What is Cabin Pressurization?

What is Cabin Pressurization?

Cabin pressurization can be defined as the act to inject the conditioned air to the aircraft when flying at an altitude to maintain a cozy and safe environment to the passengers flying through high altitude with low atmospheric pressure inside the fuselage.

Pressurization is the most essential way to protect the crew and passengers over three thousand meters (9,800 Ft.) from the risk of hypoxia and a number of others physiological problems that arises at the thin air above the altitude and increases passengers snug usually.

Usually, the oxygen level is on the same percentage at high altitude as that on the sea level. But as the altitude increases, there exists a low pressure due to which less oxygen is available to breath for the passengers inside the fuselage. Because of this, aircraft are pressurized to simulate a lower altitude inside the cabin.

The outflow valve of the aircraft is constantly positioned to maintain the cabin pressure as possibly close to the sea level without exceeding the pressure to outside pressure differential of 8.60 psi.” At the cruising altitude of 39,000 feet (FL 390), a Boeing 767’s cabin will be pressurized to an altitude of 6,900 feet.

What happens when the aircraft loses its cabin pressure?

The loss of the cabin pressure invites a risk to the passengers and the crew from hypoxia, altitude sickness, decompression sickness and barotraumas. It sometimes can also cause catastrophic air-crashes.

Hypoxia:

If the aircraft lose its cabin pressure, crew and passengers are at the high risk of Hypoxia. The less amount of oxygen into the lungs and subsequently in the brain can cause to sluggish thinking, dimmed vision, loss of consciousness and ultimately can cause the death of the victim. For those particularly passengers or the crew with the heart or lung disease, symptoms may begin as low as 1,500 meters (4,900 Ft.) above sea level although most passengers can tolerate altitudes of 2,500 meters (8,200 ft) without ill effect. At this elevation, there is about 25% lesser amount of oxygen than there is at sea level. Hypoxia may be dealt by the administration of supplemental oxygen, usually through an oxygen mask sometimes through a nasal cannula.

Altitude sickness:     

The less local partial pressure of Carbon dioxide causes the CO2 to out-gas from the blood raising the blood pH and also inducing the alkalosis. The passengers and crew of the aircraft sometimes may experience fatigue, nausea, headaches, and sleeplessness and on extended flights even pulmonary oedema. Those symptoms are experience by mountain climbers but the limited time of the powered flight makes the development of pulmonary oedema unlikely. Altitude sickness may be controlled by a full pressure suit with helmet and faceplate, which completely envelopes the body in a pressurized surroundings; this is clearly unreasonable for commercial passengers.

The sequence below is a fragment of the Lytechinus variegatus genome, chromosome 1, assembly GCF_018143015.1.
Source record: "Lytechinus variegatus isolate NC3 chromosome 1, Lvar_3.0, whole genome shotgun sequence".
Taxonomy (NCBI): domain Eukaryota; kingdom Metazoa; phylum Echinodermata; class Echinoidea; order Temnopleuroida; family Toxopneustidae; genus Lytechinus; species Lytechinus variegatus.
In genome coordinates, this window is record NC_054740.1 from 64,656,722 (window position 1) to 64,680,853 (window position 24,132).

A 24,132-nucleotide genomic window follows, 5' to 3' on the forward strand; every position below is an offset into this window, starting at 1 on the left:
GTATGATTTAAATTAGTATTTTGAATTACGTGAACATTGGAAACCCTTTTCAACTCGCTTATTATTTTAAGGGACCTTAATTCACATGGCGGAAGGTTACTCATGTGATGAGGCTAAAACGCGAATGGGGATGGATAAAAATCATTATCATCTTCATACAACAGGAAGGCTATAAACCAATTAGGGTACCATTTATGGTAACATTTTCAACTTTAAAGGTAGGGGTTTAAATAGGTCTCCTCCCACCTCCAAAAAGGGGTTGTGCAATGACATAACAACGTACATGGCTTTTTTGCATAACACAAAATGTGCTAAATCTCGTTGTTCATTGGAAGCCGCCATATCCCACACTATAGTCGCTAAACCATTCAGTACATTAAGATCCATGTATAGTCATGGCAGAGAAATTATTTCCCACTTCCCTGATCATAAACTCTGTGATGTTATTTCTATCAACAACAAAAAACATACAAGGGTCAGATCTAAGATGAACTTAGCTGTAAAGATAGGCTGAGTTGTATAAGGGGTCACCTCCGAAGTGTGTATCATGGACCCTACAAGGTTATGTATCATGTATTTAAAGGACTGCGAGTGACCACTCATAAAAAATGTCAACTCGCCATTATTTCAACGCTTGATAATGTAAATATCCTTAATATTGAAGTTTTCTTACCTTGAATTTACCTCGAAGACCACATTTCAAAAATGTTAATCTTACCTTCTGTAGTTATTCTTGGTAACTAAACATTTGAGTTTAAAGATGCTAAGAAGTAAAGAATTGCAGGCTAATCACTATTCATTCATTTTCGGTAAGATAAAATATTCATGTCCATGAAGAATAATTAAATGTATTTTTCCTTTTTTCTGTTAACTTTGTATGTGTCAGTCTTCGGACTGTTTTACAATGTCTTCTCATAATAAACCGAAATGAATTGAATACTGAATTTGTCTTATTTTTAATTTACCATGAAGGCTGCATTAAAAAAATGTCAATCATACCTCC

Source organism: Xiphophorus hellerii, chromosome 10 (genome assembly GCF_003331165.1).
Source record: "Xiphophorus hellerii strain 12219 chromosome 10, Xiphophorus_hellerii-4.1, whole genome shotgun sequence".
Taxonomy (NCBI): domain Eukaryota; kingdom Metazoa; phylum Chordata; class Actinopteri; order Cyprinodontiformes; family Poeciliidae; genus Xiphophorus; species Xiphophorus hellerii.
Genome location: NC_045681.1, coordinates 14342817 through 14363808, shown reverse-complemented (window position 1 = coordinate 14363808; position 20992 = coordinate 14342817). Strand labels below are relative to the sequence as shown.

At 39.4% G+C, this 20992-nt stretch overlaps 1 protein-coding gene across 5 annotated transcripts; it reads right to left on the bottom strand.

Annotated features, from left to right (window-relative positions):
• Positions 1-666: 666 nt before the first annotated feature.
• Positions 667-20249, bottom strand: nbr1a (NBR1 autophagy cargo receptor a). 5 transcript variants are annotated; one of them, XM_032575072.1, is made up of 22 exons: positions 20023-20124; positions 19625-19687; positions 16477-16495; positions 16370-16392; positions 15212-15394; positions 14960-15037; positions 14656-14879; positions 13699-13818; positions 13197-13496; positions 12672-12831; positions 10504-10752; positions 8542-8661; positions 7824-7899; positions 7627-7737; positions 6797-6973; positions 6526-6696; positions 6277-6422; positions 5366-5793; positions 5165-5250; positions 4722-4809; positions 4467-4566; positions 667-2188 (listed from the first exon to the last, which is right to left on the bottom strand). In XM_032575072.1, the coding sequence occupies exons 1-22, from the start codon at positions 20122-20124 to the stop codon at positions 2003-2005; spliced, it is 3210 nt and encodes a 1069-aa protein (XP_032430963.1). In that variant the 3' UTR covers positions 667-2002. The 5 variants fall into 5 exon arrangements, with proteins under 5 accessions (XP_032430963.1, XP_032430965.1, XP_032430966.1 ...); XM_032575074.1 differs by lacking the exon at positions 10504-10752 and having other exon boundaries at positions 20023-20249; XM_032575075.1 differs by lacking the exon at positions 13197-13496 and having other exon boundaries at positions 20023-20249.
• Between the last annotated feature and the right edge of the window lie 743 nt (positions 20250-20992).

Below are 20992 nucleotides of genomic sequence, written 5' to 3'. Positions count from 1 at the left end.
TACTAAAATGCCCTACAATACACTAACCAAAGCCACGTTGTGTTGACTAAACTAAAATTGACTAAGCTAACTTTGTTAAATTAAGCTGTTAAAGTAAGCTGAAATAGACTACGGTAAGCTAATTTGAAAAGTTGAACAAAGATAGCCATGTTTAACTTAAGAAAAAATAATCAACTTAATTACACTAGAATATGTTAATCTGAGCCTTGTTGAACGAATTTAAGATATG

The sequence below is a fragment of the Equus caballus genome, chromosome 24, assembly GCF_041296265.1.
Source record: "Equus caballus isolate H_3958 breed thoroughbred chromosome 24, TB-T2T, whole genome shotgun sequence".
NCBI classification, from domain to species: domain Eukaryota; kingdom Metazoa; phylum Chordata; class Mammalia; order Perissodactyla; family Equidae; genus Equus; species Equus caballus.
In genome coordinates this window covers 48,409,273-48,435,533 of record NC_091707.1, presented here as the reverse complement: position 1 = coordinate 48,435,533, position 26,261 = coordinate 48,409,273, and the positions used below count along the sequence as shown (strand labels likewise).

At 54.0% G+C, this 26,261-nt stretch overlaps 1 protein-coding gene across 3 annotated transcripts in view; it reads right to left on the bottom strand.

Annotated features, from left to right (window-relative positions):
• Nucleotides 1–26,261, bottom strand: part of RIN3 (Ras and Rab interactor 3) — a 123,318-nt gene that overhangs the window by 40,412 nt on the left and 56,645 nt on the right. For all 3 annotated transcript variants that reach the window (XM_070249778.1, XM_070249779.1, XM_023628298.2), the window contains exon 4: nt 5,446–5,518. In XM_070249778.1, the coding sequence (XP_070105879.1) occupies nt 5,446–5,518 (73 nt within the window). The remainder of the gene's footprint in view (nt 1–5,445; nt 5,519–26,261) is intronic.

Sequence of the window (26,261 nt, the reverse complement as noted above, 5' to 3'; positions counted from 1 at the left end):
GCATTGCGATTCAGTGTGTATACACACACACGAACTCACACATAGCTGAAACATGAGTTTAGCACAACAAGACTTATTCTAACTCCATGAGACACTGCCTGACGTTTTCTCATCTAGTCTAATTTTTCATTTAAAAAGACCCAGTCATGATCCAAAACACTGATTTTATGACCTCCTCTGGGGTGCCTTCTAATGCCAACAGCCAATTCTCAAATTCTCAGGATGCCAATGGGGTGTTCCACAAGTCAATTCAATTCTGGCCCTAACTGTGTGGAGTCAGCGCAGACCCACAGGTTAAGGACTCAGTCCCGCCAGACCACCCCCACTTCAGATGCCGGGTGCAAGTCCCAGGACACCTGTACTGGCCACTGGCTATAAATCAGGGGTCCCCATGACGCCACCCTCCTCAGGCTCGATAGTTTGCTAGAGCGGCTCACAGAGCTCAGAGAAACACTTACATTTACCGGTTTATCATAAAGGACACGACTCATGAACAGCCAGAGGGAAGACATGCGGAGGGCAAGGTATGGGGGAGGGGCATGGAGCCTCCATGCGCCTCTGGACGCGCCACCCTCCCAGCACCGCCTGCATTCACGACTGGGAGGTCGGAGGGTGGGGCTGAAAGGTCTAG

Decompression sickness:

Decompression sickness is also called the bends or caisson disease. The less amount of local partial pressure of gases, nitrogen  but including all the other gases can cause the dissolved gases in the bloodstream to precipitate out resulting in gas embolism or bubbles in the bloodstream. This mechanism is the same as for the compressed air divers on ascent from depth. The some of the symptoms may include: tiredness, forgetfulness, headache, stroke, thrombosis subcutaneous itching but rarely the full symptoms of the bends. It can also be controlled by a full pressure suit as for altitude sickness.

Barotrauma:

Barotrauma is physical damage to body tissues caused by a difference in pressure between a gas space inside, or in contact with the body, and the surrounding fluid. As the aircraft climbs or descends passengers may experience discomfort or acute pain as gases trapped within their bodies expand or contract. The most frequent problems occur with air trapped in the center ear (aerotitus) or paranasal sinuses by a blocked Eustachian tube or sinuses. Pain may also be experienced in the gastrointestinal tract or also the teeth (barodontalgia). Usually these are not harsh enough to cause actual trauma but can result in soreness in the ear that persists after the flight and can exacerbate or sudden pre-existing medical state such as pneumothorax (collapsed lung). The subsequent video is on barotrauma on bats as they flew through wind turbines.

The Pressurization is when the aircraft is keeps its pressure at a safe psi when the outside altitude and pressure is far lower and colder. This is to sustain life on board the flight and to give comfort to human live. When pressurization is not done properly, there will be a drastic loss of pressure and a number of illnesses will set in to hinder to human life.

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